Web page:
He also said the budget request included $80 million to fully open an Illinois prison that had already been built that would add up to 2,500 high-security beds. “So what we’re doing is we’re just prioritizing our spending given the tight budget,” Rosenstein said.
Rogers wasn’t having it. “General, the Congress decided this. And it’s the Congress that controls the purse strings of the country. It’s been passed. It’s the law. The money is there, appropriated, authorized, everything in order,” Rogers said.
There’s been some reduction in overcrowding in recent years, but it’s not enough, Rogers told Rosenstein, “but this has been decided, and we expect it to be carried out.”
Congress didn’t rescind the money. The Trump administration didn’t spend it.
Tug of war
In June 2019, the Bureau of Prisons withdrew its decision to build the Letcher County prison to more fully evaluate “new information which may be relevant to the environmental analysis.” And politics had switched from a long-standing tough-on-crime stance to a more smart-on-crime one, including a criminal justice overhaul for programs to help inmates rejoin society.
Trump has touted the sentencing law as a major bipartisan accomplishment, and he focused on the issue in an ad that aired during this year’s Super Bowl. The administration’s budget also reflects $36 million in estimated savings from implementing those sentencing overhauls, with approximately 5,000 inmates released early under those provisions.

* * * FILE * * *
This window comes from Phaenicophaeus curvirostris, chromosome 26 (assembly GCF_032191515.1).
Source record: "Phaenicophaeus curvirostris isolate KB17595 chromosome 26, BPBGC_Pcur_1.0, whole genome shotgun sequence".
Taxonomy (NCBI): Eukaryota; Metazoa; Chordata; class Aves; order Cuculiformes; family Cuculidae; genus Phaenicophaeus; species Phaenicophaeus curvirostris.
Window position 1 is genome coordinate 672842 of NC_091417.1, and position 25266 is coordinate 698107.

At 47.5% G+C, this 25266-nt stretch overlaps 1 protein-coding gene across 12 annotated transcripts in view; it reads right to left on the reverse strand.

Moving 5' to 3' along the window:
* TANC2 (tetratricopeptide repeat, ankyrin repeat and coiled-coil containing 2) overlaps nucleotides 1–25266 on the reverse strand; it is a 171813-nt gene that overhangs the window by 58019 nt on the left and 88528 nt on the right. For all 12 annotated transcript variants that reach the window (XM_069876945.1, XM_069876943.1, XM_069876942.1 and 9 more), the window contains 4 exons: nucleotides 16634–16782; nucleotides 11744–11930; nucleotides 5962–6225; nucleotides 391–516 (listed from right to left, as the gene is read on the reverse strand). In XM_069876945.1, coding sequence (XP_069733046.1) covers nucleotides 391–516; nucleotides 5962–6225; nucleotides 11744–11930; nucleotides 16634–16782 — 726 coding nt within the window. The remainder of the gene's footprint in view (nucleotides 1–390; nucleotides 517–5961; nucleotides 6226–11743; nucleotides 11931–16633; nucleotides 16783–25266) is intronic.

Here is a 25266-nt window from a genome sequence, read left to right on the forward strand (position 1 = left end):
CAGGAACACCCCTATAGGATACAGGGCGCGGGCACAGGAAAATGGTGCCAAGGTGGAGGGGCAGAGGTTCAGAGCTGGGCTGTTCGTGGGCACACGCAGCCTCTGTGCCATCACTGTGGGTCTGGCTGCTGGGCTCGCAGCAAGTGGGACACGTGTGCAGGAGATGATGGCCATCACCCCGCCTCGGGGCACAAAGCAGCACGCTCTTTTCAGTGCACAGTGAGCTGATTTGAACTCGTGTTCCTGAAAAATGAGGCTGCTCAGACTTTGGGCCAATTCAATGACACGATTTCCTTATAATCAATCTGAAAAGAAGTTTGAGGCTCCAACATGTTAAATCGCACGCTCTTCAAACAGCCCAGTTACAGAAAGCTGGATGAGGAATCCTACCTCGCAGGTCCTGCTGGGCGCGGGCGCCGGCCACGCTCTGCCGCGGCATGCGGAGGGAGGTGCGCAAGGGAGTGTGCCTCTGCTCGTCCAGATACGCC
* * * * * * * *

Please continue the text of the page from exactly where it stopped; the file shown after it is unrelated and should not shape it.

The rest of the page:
And the Justice Department has other funding priorities, including boosts to add immigration judges for a historically large backlog of deportation cases; reduce violent crime; bolster mental health programs and active shooter training to address gun-related school safety concerns; combat the opioid epidemic; and counter foreign influence campaigns on social media. The Justice Department identified the $505 million in Letcher County prison funding as the single largest budget item to pay for those other priorities.
“We don’t think we need another prison to be built,” Deputy Attorney General Jeffrey Rosen told the media during a February briefing.
Rep. Robert B. Aderholt of Alabama, the top Republican on the Appropriations subcommittee that oversees the Justice Department’s budget, said he is not familiar with the Kentucky prison issue. But he acknowledged $500 million goes a long way.
But, at the end of the day, McConnell and Rogers have a strong voice on appropriations, Aderholt said, and “it’s Congress’ decision where to put the money.”
Rogers shows no signs of backing down.
“It’s an extremely impoverished area, suffering even more because of the downturn of the coal industry. Lots of laid-off workers. And these are skilled people,” Rogers said.
“Heck, we need the jobs.”